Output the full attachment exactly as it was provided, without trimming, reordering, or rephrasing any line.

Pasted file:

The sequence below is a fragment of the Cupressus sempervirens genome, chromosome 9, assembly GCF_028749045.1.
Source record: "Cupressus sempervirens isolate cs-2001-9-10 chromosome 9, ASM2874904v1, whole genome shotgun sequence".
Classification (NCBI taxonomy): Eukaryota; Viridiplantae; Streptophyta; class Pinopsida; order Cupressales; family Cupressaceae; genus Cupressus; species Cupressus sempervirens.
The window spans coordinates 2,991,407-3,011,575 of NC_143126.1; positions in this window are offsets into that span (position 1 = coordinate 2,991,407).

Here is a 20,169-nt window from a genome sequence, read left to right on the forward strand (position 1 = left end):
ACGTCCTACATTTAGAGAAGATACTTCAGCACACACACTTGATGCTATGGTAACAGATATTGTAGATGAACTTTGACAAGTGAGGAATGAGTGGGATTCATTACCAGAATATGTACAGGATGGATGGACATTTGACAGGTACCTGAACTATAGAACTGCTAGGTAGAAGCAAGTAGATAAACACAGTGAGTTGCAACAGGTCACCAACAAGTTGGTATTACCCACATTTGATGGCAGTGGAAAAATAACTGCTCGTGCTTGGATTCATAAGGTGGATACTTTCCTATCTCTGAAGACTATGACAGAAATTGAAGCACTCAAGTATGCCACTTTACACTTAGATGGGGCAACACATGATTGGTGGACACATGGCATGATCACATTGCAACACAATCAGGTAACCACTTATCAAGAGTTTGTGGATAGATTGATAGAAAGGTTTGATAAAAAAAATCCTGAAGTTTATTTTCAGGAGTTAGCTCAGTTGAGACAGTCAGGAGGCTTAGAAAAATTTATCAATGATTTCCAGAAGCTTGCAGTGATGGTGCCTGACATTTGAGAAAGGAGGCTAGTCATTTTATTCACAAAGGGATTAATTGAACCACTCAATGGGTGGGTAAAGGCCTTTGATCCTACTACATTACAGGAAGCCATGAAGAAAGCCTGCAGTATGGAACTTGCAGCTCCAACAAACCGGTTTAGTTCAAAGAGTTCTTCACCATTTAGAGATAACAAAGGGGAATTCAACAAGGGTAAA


The sequence below is a fragment of the Cupressus sempervirens genome, chromosome 9, assembly GCF_028749045.1.
Source record: "Cupressus sempervirens isolate cs-2001-9-10 chromosome 9, ASM2874904v1, whole genome shotgun sequence".
Classification (NCBI taxonomy): Eukaryota; Viridiplantae; Streptophyta; class Pinopsida; order Cupressales; family Cupressaceae; genus Cupressus; species Cupressus sempervirens.
The window spans coordinates 2,991,407-3,011,575 of NC_143126.1; positions in this window are offsets into that span (position 1 = coordinate 2,991,407).

Here is a 20,169-nt window from a genome sequence, read left to right on the forward strand (position 1 = left end):
ACGTCCTACATTTAGAGAAGATACTTCAGCACACACACTTGATGCTATGGTAACAGATATTGTAGATGAACTTTGACAAGTGAGGAATGAGTGGGATTCATTACCAGAATATGTACAGGATGGATGGACATTTGACAGGTACCTGAACTATAGAACTGCTAGGTAGAAGCAAGTAGATAAACACAGTGAGTTGCAACAGGTCACCAACAAGTTGGTATTACCCACATTTGATGGCAGTGGAAAAATAACTGCTCGTGCTTGGATTCATAAGGTGGATACTTTCCTATCTCTGAAGACTATGACAGAAATTGAAGCACTCAAGTATGCCACTTTACACTTAGATGGGGCAACACATGATTGGTGGACACATGGCATGATCACATTGCAACACAATCAGGTAACCACTTATCAAGAGTTTGTGGATAGATTGATAGAAAGGTTTGATAAAAAAAATCCTGAAGTTTATTTTCAGGAGTTAGCTCAGTTGAGACAGTCAGGAGGCTTAGAAAAATTTATCAATGATTTCCAGAAGCTTGCAGTGATGGTGCCTGACATTTGAGAAAGGAGGCTAGTCATTTTATTCACAAAGGGATTAATTGAACCACTCAATGGGTGGGTAAAGGCCTTTGATCCTACTACATTACAGGAAGCCATGAAGAAAGCCTGCAGTATGGAACTTGCAGCTCCAACAAACCGGTTTAGTTCAAAGAGTTCTTCACCATTTAGAGATAACAAAGGGGAATTCAACAAGGGTAAA